25.11.2019. Hong Kong regulator charged UBS for overcharging wealth clients
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Hong Kong’s regulator has slapped a US$51m fine on UBS for overcharging thousands of global wealth management clients for nearly a decade in a case that exposed serious and systematic problems with the bank’s internal controls.
The Hong Kong Securities and Futures Commission (SFC) found that UBS systematically overcharged private banking clients by manipulating the price on bond and structured product trades between 2008 to 2015.
Hong Kong clients of UBS’s wealth management division were forced to pay more for bonds and structured debt products after the bank added a further “spread” to the trades that clients in its flagship wealth management business had requested.
UBS also charged some clients too much in fees between 2008 and 2017.
The Swiss bank has agreed to offer a compensation of HK$200mn to customers affected by its conduct.
These 5,000 Hong Kong clients were involved in 28,700 such transactions.
A lack of supervision of staff and “failures of the first and second lines of defence functions” of UBS contributed to the conduct, the regulator said its investigation had found.
The Swiss bank also took two years to report the misconduct after discovering it.

21.11.2019. EU states push for money laundering supervisor after scandals
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Germany, France, Italy, Spain, the Netherlands and Latvia are pushing for the establishment of a new supervisory authority that would take over from national oversight of money laundering at financial firms after a series of scandals with European banks.
In a joint statement is written that he 28-country EU needed a “central supervisor” to tackle the flow of dirty money within the bloc’s financial system.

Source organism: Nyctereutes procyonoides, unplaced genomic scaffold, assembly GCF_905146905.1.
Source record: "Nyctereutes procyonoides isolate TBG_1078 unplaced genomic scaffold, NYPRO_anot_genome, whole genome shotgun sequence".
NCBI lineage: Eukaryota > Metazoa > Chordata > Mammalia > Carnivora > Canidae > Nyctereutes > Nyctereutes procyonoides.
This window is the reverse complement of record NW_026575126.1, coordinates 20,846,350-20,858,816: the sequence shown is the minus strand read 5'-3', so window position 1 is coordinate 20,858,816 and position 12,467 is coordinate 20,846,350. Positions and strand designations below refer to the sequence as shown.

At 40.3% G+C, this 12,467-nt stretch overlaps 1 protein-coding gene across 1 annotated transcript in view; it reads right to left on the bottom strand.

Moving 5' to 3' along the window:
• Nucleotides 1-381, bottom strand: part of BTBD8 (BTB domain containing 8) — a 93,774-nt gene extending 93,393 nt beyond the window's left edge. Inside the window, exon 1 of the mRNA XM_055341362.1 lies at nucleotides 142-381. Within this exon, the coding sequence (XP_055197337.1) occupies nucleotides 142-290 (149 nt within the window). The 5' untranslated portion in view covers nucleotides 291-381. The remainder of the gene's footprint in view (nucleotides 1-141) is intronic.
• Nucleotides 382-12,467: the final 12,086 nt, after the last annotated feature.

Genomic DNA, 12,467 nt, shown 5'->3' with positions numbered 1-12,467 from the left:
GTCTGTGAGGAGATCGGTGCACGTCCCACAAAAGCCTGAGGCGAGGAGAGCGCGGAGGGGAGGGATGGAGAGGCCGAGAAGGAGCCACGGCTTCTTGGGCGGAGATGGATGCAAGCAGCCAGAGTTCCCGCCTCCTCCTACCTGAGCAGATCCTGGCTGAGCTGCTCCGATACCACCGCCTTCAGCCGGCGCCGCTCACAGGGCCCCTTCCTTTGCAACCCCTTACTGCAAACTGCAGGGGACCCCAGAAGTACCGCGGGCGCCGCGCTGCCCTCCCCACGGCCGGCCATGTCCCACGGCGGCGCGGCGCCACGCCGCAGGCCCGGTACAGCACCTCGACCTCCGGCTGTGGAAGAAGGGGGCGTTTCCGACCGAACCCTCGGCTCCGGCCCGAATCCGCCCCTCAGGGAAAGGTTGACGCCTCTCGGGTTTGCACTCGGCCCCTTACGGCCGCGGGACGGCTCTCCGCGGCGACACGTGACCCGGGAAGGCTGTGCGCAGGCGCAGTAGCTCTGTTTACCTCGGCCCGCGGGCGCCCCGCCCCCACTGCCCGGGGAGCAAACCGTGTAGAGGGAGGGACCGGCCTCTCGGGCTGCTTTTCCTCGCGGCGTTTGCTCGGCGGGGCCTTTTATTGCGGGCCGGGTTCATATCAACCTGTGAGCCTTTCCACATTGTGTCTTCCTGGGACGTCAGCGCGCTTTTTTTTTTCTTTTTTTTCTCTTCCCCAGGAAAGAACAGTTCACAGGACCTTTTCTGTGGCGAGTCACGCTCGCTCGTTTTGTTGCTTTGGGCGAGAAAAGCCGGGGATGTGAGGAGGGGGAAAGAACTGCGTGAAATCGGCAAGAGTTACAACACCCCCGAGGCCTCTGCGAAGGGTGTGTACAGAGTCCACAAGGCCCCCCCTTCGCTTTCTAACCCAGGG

Where large financial interests are at stake, there is a risk of national supervisors being influenced directly or indirectly by supervised institutions or interest groups,” the statement said.
The move comes after European banks in Malta (Pilatus Bank), Latvia and Cyprus were shuttered over money laundering activities. Banks in the Baltic and Northern Europe were also involved in suspicious transactions worth billions of euros of Russian dirty money through the Estonian branch of Danske Bank, in what is seen as the worst money-laundering scandal on the continent.

28.10.2019. Corporate Income tax rates for 2019
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The worldwide average statutory corporate income tax rate, measured across 208 jurisdictions, is 23.03%.
Europe has the lowest regional average rate, at 18.38%. Africa has the highest regional average statutory rate, at 28.81%.

23.10.2019. Labor taxes in 2019
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The Organisation for Economic Co-operation and Development (OECD) reports data on the composition of the tax burden on labor across 36 developed countries.
The average tax burden a single average wage earner faced in the OECD was 36.1 percent of pretax earnings in 2018 before accounting for VAT and sales tax.
The average OECD tax burden on labor has remained relatively stable over the past two decades.

30.09.2019. ABN Amro, the Netherlands based bank, problems with anti-money laundering controls
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The bank joins Sweden’s Danske and Germany’s Deutsche Bank among European banks recently alleged to have failed to adequately probe suspicious transactions.
The prosecutor’s office said that the ABN Amro bank has not carried out client due diligence sufficiently, was insufficiently monitoring bank accounts and did not report unusual transactions, or reported them too late.
The bank said that it  will cooperate fully with the investigation, though declined to provide further information.